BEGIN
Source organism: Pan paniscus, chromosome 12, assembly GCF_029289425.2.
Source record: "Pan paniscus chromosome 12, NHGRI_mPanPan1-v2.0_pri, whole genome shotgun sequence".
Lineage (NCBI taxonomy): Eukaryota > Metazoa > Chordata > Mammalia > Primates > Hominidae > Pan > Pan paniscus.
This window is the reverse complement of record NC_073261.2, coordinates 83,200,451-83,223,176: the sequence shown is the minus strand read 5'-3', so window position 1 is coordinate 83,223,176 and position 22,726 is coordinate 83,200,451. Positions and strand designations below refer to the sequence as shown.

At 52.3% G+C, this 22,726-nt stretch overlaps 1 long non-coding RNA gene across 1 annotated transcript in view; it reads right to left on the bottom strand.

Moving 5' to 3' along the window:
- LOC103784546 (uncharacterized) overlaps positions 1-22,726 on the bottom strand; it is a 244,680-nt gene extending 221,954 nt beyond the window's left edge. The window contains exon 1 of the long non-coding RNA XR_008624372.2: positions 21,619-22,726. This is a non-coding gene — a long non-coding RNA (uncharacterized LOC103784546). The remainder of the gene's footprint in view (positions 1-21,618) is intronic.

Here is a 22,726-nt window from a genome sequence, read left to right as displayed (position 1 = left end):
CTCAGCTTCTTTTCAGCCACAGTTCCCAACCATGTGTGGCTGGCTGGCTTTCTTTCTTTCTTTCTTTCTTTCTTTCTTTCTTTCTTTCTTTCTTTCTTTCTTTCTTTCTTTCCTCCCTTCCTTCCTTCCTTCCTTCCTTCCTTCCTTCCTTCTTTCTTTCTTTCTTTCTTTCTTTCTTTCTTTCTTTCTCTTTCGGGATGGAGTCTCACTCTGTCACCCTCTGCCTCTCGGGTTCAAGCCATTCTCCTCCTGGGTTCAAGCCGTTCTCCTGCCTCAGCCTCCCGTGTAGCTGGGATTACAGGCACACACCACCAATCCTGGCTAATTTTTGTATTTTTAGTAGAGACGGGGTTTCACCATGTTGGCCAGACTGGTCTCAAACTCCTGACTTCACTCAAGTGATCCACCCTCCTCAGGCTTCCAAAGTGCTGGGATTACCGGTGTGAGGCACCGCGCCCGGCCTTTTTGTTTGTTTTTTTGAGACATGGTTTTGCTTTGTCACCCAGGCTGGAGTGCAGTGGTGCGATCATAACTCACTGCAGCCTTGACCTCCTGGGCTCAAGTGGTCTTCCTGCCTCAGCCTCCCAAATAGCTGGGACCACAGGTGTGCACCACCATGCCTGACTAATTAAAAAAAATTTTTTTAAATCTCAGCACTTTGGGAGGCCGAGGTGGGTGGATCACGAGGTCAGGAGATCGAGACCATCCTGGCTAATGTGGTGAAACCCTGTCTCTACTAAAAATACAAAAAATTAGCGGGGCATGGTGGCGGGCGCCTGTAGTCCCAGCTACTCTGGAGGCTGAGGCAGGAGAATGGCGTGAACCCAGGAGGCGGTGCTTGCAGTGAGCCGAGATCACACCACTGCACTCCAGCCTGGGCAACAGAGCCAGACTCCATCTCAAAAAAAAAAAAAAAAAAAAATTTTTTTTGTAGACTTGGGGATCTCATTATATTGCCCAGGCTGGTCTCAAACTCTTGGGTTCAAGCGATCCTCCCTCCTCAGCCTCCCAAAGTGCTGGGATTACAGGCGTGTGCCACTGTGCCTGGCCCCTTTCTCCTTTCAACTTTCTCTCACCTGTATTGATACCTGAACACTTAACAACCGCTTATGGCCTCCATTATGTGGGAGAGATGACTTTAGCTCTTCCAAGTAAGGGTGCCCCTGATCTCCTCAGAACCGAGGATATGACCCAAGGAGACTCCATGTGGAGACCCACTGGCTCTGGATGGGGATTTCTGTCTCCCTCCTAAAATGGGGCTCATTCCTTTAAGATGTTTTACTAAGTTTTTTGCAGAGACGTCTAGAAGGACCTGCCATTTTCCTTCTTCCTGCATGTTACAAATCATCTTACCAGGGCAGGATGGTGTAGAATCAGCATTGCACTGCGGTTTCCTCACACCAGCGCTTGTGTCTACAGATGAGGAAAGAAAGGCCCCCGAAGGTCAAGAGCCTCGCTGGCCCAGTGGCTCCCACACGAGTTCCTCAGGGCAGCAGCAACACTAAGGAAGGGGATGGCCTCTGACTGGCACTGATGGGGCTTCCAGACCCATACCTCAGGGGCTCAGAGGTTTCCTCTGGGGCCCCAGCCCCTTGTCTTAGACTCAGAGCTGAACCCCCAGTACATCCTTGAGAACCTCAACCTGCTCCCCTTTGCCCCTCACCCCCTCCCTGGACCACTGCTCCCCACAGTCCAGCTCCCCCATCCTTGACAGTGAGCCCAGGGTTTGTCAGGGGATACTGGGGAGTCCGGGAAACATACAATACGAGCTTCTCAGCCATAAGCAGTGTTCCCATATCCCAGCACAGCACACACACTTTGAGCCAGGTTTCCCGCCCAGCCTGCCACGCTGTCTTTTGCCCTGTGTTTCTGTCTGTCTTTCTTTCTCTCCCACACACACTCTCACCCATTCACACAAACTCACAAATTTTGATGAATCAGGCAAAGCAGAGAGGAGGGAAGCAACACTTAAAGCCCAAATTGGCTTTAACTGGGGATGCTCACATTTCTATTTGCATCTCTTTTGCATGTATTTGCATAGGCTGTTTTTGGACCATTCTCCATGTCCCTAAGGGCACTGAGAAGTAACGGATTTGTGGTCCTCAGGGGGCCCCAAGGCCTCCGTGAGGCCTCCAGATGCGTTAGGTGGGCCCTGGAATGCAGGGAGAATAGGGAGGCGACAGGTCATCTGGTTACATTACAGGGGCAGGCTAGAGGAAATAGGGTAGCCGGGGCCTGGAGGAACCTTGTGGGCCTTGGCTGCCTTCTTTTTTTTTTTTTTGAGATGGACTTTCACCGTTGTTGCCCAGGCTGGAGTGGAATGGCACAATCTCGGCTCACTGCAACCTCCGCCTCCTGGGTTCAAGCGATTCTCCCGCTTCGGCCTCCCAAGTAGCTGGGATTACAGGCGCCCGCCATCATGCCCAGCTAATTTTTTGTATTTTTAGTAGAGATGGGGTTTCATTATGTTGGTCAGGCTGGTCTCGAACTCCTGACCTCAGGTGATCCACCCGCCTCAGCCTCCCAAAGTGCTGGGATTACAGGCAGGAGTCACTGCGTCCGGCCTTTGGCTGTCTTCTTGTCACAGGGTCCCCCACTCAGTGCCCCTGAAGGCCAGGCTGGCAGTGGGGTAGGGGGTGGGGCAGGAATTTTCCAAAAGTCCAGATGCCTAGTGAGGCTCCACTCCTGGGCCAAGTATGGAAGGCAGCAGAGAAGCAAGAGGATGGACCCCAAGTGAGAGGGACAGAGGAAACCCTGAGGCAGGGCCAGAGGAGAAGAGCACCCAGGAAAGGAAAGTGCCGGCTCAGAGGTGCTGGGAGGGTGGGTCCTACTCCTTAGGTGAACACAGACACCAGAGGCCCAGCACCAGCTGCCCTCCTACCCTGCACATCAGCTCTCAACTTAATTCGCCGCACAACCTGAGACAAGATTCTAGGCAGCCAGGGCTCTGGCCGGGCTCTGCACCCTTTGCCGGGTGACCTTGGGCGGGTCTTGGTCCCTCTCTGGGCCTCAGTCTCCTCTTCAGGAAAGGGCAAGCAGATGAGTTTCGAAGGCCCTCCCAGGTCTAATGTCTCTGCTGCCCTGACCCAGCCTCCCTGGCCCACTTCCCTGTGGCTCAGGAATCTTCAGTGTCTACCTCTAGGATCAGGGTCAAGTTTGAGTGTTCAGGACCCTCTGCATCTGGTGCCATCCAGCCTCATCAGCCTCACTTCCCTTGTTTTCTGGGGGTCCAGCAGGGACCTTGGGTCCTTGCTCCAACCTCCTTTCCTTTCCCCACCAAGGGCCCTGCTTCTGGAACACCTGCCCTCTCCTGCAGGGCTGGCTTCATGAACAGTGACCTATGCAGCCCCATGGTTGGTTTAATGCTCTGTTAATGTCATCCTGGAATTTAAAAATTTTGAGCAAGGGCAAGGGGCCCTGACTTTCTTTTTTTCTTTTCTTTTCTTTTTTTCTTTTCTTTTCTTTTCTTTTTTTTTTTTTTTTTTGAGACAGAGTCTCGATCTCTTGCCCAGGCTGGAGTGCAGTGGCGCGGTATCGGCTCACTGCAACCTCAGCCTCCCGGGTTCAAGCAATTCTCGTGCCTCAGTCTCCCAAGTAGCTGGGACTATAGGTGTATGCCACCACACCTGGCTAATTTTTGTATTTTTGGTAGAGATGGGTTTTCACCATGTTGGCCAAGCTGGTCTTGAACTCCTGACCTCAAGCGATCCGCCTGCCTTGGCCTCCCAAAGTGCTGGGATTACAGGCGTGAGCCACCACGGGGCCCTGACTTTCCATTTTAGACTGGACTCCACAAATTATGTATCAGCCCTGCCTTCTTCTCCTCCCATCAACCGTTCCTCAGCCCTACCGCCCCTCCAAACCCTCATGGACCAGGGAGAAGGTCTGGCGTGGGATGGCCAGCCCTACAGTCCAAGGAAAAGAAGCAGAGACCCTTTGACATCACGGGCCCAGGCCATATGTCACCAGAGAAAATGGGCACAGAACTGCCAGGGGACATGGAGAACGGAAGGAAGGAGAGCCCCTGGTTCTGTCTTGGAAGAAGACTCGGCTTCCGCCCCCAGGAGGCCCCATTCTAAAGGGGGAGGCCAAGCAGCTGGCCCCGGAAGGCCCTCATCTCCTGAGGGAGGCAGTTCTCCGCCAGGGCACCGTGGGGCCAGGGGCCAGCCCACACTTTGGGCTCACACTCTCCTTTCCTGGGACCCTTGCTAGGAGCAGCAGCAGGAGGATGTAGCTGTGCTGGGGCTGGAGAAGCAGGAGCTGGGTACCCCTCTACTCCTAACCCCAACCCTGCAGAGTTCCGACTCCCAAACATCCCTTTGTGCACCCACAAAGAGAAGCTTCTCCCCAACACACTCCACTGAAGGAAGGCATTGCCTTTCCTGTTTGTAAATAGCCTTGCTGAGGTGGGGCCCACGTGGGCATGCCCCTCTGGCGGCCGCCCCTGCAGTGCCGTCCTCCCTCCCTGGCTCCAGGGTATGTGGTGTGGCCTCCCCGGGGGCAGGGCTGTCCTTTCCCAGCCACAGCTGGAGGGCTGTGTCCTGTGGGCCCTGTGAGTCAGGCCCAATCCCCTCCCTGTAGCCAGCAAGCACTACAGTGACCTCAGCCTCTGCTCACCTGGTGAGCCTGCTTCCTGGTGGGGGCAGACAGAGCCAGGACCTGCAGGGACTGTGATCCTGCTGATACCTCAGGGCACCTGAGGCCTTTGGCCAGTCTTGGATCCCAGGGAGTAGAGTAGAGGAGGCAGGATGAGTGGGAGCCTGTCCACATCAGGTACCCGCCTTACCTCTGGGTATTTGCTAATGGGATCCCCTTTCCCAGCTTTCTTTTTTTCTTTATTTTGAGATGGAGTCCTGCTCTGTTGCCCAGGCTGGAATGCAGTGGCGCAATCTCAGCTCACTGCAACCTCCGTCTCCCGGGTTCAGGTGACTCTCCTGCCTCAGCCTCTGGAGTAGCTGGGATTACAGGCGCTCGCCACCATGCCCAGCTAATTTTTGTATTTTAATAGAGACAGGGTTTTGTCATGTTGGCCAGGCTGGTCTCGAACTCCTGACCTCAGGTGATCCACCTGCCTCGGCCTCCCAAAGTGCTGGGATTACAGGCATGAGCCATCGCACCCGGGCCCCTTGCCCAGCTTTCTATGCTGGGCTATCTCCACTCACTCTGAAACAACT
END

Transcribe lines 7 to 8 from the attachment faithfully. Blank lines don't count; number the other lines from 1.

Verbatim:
- LOC103784546 (uncharacterized) overlaps positions 1-22,726 on the bottom strand; it is a 244,680-nt gene extending 221,954 nt beyond the window's left edge. The window contains exon 1 of the long non-coding RNA XR_008624372.2: positions 21,619-22,726. This is a non-coding gene — a long non-coding RNA (uncharacterized LOC103784546). The remainder of the gene's footprint in view (positions 1-21,618) is intronic.

Here is a 22,726-nt window from a genome sequence, read left to right as displayed (position 1 = left end):